However in Q4 of 2018, the real estate sector’s contribution to GDP increased slightly to 6.6%.from 6.5% in quarter 3 of 2018.
Review of Operations
The Company’s borrowing cost reduced from an average of 23.5% in 2017 to 18.2% in 2018. However this still translated to high finance costs for the business. The management team has continued to work tirelessly on our deleveraging strategy and making efforts to reduce our debt portfolio, leading to substantial progress in our debt recovery efforts.
As we made efforts to pay down on interest bearing loans, the business made a decision not to commence any new projects during the year. On the retail side, Festival Mall continued to initiate efforts to increase tenancy and footfall. The hospitality sub-sector is still not very buoyant and as such our hospitality operations remain challenged as evidenced by the weak performance of the business.
The Company posted revenue of N2.3bn (same as Group due to reclassification of UPDC Hotels Ltd as “held for sale”) as against 2017 revenue of N3.9bn (same as Group). Loss before taxation (LBT) for the Group was N15.2bn as against N3.1bn in 2017. Losses for the year were largely on account of non-cash mark to market losses on our portfolio of assets, as well as, losses on sale of assets below carrying value.
The Company was successful in reducing overall levels of interest bearing debt from N19.2bn as at December 2017 to N18.5bn as at December 2018. Lower debt levels together with obtaining borrowing on more favourable terms resulted in a decline in Finance Cost from N5.5bn in 2017 to N4.8bn in 2018.
Outlook for 2019
Nigeria’s Economic Recovery and Growth Plan will play a key part in the economy in 2019. This plan anchors the country’s industrialization by establishing industrial clusters and staple crop processing zones to give firms a competitive edge. It is projected that the implementation of the Economic Recovery and Growth Plan will result in 2.3% growth in real GDP in 2019 and 2.4% in 2020. However, a downside to the economic outlook is the slide in oil prices from late 2018 coupled with an output cut imposed by the Organization of the Petroleum Exporting Countries.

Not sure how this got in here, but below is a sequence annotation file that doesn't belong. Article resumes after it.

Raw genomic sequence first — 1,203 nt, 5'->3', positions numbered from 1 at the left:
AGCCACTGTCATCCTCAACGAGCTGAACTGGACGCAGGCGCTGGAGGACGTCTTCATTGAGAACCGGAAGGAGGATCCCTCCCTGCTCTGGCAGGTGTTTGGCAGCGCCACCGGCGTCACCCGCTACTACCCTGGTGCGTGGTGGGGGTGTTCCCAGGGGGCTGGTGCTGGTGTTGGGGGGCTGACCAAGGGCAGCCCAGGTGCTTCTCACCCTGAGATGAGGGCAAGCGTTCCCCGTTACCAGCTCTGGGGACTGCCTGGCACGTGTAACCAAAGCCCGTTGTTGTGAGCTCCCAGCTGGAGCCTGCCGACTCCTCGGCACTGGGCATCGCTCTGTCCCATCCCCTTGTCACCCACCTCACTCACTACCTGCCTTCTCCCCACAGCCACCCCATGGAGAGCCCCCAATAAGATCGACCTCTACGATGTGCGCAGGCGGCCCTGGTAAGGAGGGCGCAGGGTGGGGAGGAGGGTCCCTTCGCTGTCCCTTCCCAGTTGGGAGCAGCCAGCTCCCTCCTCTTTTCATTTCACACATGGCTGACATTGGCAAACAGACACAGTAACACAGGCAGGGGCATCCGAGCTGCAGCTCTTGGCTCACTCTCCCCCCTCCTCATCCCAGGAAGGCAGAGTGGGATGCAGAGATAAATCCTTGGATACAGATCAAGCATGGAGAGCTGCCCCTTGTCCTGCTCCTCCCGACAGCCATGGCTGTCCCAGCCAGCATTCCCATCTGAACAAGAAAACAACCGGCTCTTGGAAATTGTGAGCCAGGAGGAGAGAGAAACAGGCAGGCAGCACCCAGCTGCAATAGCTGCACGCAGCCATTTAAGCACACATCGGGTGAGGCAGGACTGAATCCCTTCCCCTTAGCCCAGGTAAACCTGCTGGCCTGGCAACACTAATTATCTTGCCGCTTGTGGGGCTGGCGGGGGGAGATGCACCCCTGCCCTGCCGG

It is stipulated that other sector specific reforms and programs, such as the Power Sector Reform Program, if effectively implemented, may attract private investment, thereby improving the economy’s competitiveness and stimulating growth.
There are speculations that there may be marginal growth in the real estate sector in 2019, especially in the residential sub-sector. Although levels of activity in the sector were generally low in 2018 we are hopeful that the sector will experience better performance this year because of signs of improvement in the economy. It is also expected that the successful conclusion of the elections across various tiers of government will foster political and economic stability and lead to increased government spending.
Leadership & Board Changes
I will like to inform you that since the last Annual General Meeting, there had been some changes on the Board of Directors of the Company. Following his retirement from UAC of Nigeria Plc as Group MD/CEO, Mr Abdul Bello resigned as a director of the Company. Please join me to thank Mr Bello for his valuable contribution and services to the Company. I wish him well in his retirement. Also, Mrs Adeniun Folasade Taiwo, the former Chief Operating Officer has been appointed as the Executive Director in charge of the Facilities Management arm of the Company.
I am pleased to inform you that a new Chief Financial Officer with requisite skill and experience in the person of Mrs Folakemi Fadahunsi has also joined the Board. On your behalf, I warmly welcome her to the Board.
Appreciation I sincerely thank you our esteemed Shareholders for your unalloyed interest in our Company in what have been very difficult conditions. I also thank all our customers, consultants, contractors, staff and other stakeholders for your continuing support. The Board and Management of the Company remain focused on identifying solutions to address its present challenges.
I thank you all for your attention.